NOT because this is what I impose upon you, rather based upon your overall actions and what you strive for. In other words, what you proclaim, whether or not such is verbalized (which, in your case, it is). I can do this with you because you take things as seriously as I do … But what If you were cut from a different mold?

        I cannot do option 3 with my fellow humans because that would require me to not question anything about life and willfully abort all curiosity that God has put within me. I cannot option 1 because that would imply that I either need to work harder or smarter to attain better results (fruit). The key here is not a works base system, rather a probing of ability. … If I am more or less where I need to be (who can know exactly) and you are more or less where you need to be, then even if you have 7 times my ability and 7 or more times my fruit (who can know exactly) you and I would ESSENTIALLY (more or less) be EQUALS.

        The general problem with the Body is that we are often NOT able to see people as equals – not necessarily because of ego, rather because AWARENESS. In this case, I may indirectly perceive myself as better than someone NOT because that is acceptable to me (quite the contrary) rather because I just can’t get the urgency stirred up within that individual,…Kind of like saying, you’re not in competition with me or anyone else – just stir the gifts within you that God has given you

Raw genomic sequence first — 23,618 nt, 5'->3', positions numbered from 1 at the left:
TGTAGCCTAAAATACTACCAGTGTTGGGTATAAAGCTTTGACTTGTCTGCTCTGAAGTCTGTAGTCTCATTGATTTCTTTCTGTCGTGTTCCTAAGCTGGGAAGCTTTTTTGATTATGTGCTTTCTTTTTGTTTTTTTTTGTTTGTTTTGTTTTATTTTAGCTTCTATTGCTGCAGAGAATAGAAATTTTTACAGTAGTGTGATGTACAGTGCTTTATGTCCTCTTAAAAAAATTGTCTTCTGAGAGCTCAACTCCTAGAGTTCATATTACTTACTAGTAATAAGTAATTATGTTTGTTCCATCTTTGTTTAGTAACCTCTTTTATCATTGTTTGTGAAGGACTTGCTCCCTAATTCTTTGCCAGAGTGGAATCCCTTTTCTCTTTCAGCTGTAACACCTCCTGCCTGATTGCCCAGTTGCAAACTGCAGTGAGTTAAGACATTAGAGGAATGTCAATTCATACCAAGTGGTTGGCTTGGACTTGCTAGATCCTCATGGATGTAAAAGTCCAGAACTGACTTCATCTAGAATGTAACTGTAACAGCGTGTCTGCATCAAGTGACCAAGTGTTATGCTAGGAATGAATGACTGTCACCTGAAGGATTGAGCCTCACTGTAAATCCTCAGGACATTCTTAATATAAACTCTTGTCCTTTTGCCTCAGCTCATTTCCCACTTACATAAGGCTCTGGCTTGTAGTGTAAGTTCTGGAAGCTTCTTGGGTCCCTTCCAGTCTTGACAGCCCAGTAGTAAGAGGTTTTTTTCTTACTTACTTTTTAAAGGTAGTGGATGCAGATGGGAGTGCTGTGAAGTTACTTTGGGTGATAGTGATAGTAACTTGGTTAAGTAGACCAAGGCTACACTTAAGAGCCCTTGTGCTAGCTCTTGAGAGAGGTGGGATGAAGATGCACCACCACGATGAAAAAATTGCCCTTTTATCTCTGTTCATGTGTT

Seeing people as equals CERTAINLY does not mean that things will look equal outwardly…ex, 5 talents gained 5 more, 2 talents gained 2 more, If the guy with 1 talent merely would have gained interest (which would be a far cry from doubling funds), he more or less (not exactly) would have been EQUAL! to the other 2. … Yet, he failed to do -what he was CAPABLE of doing!

        It’s about utilizing ability, not necessarily measuring results.

        1. This is very interesting and helpful to me.

          You say below, “I cannot (accept) option 1 because that would imply that I either need to work harder or smarter to attain better results (fruit).”I don’t see the connection here. Why would esteeming others better than ourselves, in itself, drive us to work harder? God isn’t measuring us against others, or grading us on a curve. Why can’t we already be doing our very best to follow God and still admit that without Him we’d likely be worse than everyone else? This should not make me feel vulnerable or fearful if I know that I am eternally safe through the redemption of Messiah, such that YAH will not impute iniquity to me (Ro 4:7-8). However, without this confidence, I agree that his posture should be absolutely terrifying. But in light of it, why would I be stressed by admitting my true condition without Him?

          I also don’t see how to reconcile Php 2:3b with your position. How are you doing this?